Issue #16157 has been updated by jeremyevans0 (Jeremy Evans).


Dan0042 (Daniel DeLorme) wrote:
> Of course this is all *extremely* unconventional usage and doesn't really deserve a fix. But I thought it was weird/interesting.

Very interesting actually.  However, while you think this method is written in C, it's actually not, at least not the version you are calling:

```
$ ruby --disable-gems -e 'warn({x: 1})'
$ ruby -e 'warn({x: 1})'
-e:1: warning: The last argument is used as the keyword parameter
/home/jeremy/tmp/ruby/lib/rubygems/core_ext/kernel_warn.rb:15: warning: for method defined here
Traceback (most recent call last):
        1: from -e:1:in `<main>'
/home/jeremy/tmp/ruby/lib/rubygems/core_ext/kernel_warn.rb:15:in `block in <module:Kernel>': unknown keyword: :x (ArgumentError)
```

Rubygems overwrites `Kernel#warn`! This is part of the implementation:

```ruby
    module_function define_method(:warn) {|*messages, uplevel: nil|
      unless uplevel
        return original_warn.call(*messages)
      end
      # filter callers
      original_warn.call(*messages, uplevel: uplevel)
    end
```

So the C version is loose with the keywords, in the sense that invalid keywords will be ignored. The Rubygems version is strict with the keywords, in that passing keywords other than :uplevel will result in an error.  The Rubygems version will then call the original version without keywords arguments.  Combined, this causes the very weird behavior you see.  Let's go through each example:

> ```
> >> warn({x:1})
> ArgumentError (unknown keyword: :x)
> ```

Happens when the Rubygems version is called, because :x is not a valid keyword.

> ```
> >> warn({x:1}, uplevel:0)
> (irb):4: warning: {:x=>1}
> ```

Rubygems version recognizes uplevel keyword and passes it to C version


> ```
> >> warn({x:1}, **{})
> ```

Passes no keywords to the Rubygems version, so Rubygems version passes `{x: 1}` as the sole argument to the C version, which is treated as keyword arguments and ignored.

> ```
> >> warn({x:1}, {})
> ```

This emits a keyword argument separation warning in the master branch, as the hash is treated as keywords to the Rubygems version.  The Rubygems version then passes `{x: 1}` as the sole argument to the C version, which is treated as keyword arguments and ignored.


> ```
> >> warn({x:1}, {}, {})
> {:x=>1}
> ```

Last hash passed to Rubygems version as keyword arguments with keyword argument separation warning emitted.  First two arguments passed to C version. Second argument treated as keyword argument by C version, and first argument treated as warning message.

> ```
> >> warn({x:1}, {}, {}, {})
> {:x=>1}
> {}
> ```

Same as previous, except there is an extra argument emitted as a warning.

> ```
> >> warn({x:1}, {y:2}, {})
> ArgumentError (unknown keyword: :y)
> ```

Last hash passed to Rubygems version as keyword arguments with keyword argument separation warning emitted.  First two arguments passed to C version. Second argument treated as keyword argument by C version, and ArgumentError raised as C version doesn't support the :y keyword.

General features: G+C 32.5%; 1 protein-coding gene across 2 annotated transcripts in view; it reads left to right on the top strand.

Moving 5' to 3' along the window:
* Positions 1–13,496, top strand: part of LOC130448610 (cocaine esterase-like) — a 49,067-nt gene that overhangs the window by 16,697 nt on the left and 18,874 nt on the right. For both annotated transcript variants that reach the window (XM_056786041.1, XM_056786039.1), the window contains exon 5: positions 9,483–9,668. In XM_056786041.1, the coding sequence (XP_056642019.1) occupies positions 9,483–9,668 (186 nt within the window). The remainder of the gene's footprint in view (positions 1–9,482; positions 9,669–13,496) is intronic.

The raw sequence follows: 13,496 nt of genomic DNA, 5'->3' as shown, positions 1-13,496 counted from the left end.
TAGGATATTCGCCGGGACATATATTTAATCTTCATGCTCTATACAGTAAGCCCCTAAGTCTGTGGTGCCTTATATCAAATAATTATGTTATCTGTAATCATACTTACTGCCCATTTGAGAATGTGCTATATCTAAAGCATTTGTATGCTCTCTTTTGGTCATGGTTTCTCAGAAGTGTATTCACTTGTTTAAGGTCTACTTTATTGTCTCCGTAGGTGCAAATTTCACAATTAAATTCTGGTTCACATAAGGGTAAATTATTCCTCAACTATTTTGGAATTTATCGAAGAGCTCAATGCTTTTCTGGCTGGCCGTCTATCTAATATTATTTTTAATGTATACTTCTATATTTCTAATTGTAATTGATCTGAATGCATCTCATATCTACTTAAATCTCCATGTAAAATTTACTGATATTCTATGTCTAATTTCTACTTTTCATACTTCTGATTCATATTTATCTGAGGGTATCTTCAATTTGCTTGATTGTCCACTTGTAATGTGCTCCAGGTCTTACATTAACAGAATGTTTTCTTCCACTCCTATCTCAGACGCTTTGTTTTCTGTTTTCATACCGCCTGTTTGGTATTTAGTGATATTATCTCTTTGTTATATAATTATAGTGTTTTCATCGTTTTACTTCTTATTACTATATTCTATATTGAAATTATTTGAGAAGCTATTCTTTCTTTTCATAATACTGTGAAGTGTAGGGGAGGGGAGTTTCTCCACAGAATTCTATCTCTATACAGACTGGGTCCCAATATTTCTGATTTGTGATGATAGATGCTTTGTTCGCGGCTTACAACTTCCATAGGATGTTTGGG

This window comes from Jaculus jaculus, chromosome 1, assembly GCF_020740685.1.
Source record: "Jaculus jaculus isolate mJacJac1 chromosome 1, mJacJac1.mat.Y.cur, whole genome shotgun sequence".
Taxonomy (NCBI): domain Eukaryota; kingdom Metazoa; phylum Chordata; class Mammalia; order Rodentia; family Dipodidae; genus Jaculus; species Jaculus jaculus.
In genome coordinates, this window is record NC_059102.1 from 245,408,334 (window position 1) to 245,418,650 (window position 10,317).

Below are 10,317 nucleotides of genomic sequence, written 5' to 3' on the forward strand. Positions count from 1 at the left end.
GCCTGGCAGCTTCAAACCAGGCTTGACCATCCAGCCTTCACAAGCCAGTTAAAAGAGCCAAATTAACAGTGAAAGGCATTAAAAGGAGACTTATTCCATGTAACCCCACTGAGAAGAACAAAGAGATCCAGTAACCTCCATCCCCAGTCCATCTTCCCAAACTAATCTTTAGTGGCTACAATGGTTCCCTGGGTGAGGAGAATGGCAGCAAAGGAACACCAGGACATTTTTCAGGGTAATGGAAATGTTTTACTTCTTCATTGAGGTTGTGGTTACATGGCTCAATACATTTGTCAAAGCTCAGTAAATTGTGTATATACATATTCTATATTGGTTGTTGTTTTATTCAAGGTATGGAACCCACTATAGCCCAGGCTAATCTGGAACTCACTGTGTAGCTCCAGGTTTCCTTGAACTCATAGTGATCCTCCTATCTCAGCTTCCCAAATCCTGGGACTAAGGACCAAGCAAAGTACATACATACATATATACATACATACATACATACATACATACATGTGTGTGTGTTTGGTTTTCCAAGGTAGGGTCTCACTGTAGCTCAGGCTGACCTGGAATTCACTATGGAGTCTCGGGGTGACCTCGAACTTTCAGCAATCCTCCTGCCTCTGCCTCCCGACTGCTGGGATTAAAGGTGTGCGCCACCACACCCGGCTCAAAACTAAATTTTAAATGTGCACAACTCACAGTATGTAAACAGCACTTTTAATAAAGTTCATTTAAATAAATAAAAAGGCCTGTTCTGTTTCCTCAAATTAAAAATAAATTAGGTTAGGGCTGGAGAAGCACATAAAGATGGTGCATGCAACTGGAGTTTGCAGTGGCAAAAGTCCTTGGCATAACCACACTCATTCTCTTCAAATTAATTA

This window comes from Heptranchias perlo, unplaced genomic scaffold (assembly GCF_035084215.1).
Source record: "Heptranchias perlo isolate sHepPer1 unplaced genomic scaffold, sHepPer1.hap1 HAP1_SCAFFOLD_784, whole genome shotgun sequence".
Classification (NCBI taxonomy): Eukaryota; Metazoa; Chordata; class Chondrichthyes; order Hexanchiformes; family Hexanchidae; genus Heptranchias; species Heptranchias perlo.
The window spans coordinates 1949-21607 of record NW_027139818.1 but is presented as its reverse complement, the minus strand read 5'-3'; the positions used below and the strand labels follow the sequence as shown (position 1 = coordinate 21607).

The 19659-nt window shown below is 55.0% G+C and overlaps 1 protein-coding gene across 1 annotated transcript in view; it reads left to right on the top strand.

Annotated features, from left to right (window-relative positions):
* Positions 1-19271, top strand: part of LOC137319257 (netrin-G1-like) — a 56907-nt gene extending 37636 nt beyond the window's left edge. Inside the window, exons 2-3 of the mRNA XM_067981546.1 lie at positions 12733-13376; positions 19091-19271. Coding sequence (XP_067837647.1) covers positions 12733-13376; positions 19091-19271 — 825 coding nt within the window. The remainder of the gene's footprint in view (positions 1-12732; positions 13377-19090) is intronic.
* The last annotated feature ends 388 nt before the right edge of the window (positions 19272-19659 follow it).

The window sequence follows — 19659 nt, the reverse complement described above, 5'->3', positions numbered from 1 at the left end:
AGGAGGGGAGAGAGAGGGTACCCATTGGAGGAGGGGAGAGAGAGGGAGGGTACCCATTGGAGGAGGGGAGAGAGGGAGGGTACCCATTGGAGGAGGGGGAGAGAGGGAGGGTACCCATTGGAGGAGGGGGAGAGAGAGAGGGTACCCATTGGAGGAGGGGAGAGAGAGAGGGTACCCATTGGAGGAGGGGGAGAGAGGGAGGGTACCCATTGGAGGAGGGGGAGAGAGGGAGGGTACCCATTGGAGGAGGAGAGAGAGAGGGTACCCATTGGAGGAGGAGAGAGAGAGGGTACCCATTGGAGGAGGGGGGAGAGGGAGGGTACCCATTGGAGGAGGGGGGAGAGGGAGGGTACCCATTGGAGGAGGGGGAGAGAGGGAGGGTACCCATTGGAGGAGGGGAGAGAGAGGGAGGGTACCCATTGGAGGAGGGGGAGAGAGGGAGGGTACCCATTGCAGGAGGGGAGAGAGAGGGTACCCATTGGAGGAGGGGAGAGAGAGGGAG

> ```
> >> warn({x:1}, {y:2}, {}, {})
> {:x=>1}
> {:y=>2}
> ```

Same as the `warn({x:1}, {}, {}, {})` case other than the elements of the 2nd argument.

I sent a pull request to Rubygems to fix this behavior (https://github.com/rubygems/rubygems/pull/2911).  Personally, I think it would be better for them to drop the override of `Kernel#warn`.

----------------------------------------
Misc #16157: What is the correct and *portable* way to do generic delegation?
https://bugs.ruby-lang.org/issues/16157#change-81526

* Author: Dan0042 (Daniel DeLorme)
* Status: Open
* Priority: Normal
* Assignee: 
----------------------------------------
With the keyword argument changes in 2.7 we must now specify keyword arguments explicitly when doing generic delegation. But this change is not compatible with 2.6, where it adds an empty hash to the argument list of methods that do not need/accept keyword arguments.

To illustrate the problem:

```ruby
class ProxyWithoutKW < BasicObject
  def initialize(target)
    @target = target
  end
  def method_missing(*a, &b)
    @target.send(*a, &b)
  end
end

class ProxyWithKW < BasicObject
  def initialize(target)
    @target = target
  end
  def method_missing(*a, **o, &b)
    @target.send(*a, **o, &b)
  end
end

class Test
  def args(*a)   a  end
  def arg(a)     a  end
  def opts(**o)  o  end
end
                                          # 2.6        2.7              3.0
ProxyWithoutKW.new(Test.new).args(42)     # [42]       [42]             [42]        ok
ProxyWithoutKW.new(Test.new).arg(42)      # 42         42               42          ok
ProxyWithoutKW.new(Test.new).opts(k: 42)  # {:k=>42}   {:k=>42} +warn   [{:k=>42}]  incompatible with >= 2.7
ProxyWithKW.new(Test.new).args(42)        # [42, {}]   [42]             [42]        incompatible with <= 2.6
ProxyWithKW.new(Test.new).arg(42)         # error      42               42          incompatible with <= 2.6
ProxyWithKW.new(Test.new).opts(k: 42)     # {:k=>42}   {:k=>42} +warn   {:k=>42}    must ignore warning? cannot use pass_positional_hash in 2.6
```

I don't know how to solve this, so I'm asking for the **official** correct way to write portable delegation code. And by **portable** I mean code that can be used in gems that target ruby 2.6 and above.




-- 
https://bugs.ruby-lang.org/

Unsubscribe: <mailto:ruby-core-request / ruby-lang.org?subject=unsubscribe>
<http://lists.ruby-lang.org/cgi-bin/mailman/options/ruby-core>